Life has knocked me down repeatedly and I’ve always managed to get back up somehow. I can recall the first time I felt helpless. As a small child, I remember feeling like the ground had opened beneath my feet and I began to fall with no end in sight. I lost all sense of security and safety when my family had to leave my childhood home in a rush. All of my toys, clothes, pictures, and keepsakes were thrown into boxes and bags. This chaotic episode became the norm, and I didn’t find solid ground until years later. This was one of the earliest events in my life that severely impacted my mental health.
In order to create temporary security, I developed defense mechanisms at a young age to protect myself from experiencing that “falling” feeling. It was my own way of activating fight or flight tactics. I now know that it is okay to seek help to develop healthy tools to manage my mental health. I’ve outgrown my defense mechanisms because I’ve found healthy alternatives. Admitedly, I sometimes revert back to them, but I’m a work in progress. In the same way I can’t exercise once and expect a lifetime of good health, I have to stay on top of my mental health daily. I only keep honest people around me that love me for who I am, no exceptions. I walk daily, try to eat right, and continually push myself to grow. I’m excited to work on myself. I can’t be any good to others if I’m no good to myself. A wise woman told me to “Getcha mind right”. I’m taking her advice, and I no longer feel bad for taking care of myself first and foremost.
What is mental health? The Department of Health and Human Service stated mental health ” includes our emotional, psychological, and social well-being.” ( para 1.,n.d.).
U.S. Department of Health and Human Services. (n.d.). What is mental health? Retrieved from https://www.mentalhealth.gov/basics/what-is-mental-health/index.html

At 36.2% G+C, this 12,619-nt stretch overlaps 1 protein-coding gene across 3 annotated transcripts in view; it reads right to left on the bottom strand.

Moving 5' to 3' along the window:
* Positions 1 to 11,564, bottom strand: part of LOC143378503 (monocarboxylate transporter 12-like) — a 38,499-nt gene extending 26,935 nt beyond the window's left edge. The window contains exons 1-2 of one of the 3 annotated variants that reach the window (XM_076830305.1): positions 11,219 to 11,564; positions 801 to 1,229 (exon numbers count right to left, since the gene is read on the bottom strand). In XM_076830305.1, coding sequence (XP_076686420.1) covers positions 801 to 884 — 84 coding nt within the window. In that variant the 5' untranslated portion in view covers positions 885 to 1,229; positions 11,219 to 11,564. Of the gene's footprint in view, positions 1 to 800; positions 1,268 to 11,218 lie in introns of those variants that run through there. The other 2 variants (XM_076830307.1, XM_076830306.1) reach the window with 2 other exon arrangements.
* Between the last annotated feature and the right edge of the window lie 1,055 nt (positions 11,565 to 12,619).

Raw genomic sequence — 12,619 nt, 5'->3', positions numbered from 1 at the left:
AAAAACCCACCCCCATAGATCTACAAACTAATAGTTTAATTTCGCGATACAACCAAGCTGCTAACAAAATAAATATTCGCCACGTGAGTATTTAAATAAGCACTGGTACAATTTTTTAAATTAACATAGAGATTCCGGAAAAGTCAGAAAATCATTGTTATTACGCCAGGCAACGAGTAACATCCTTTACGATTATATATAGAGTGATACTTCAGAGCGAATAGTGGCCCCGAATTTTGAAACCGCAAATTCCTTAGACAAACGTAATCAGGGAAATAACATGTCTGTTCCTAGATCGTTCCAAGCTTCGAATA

It was Friday, May 9, 2008. My desk phone rang, and a familiar voice greeted me on the other end, “They found George in his apartment, he’s dead”. I felt overwhelming fear, confusion, concern, and anger. Then I experienced a brief moment of clarity. “He killed himself, I’m sure of it”, I said in a voice barely above a whisper. He had always tried to mask his mental illness. Always the life of the party, he was the person everyone loved to see. He secretly lived a life of turmoil, was verbally and emotionally abusive, and buried debilitating childhood secrets that only he and God knew.
8 years later, I have much more understanding for an act that seemed unfathomable only a short time ago. With mounting daily stresses, increasing financial responsibilities and what seems like a decreasing number of hours in the day, life seems to be constantly overwhelming. These days, I find myself questioning my own mental health more and more and am adamant about taking time away to regain clarity and focus. Within the past few years, I have solicited the expertise of a mental health professional in order to help me prioritize and to put life back into perspective. I wish that George would have sought help rather than the alternative, but the reality is that no one is exempt from these thoughts or feelings. 1 in 5 adults in America experience a mental illness (www.nami.org). With the multifaceted lives that many live, remaining in good mental health is essential for continued progression. My mental health is paramount, and I am committed to maintaining it at all costs.
National Alliance on Mental Illness. (2010, June 28). Billy graham’s 35,000 souls: One in five will experience mental illness. Retrieved from http://www.nami.org/Press-Media/Press-Releases/2002/Billy-Graham-s-35,000-Souls-One-in-Five-Will-Expe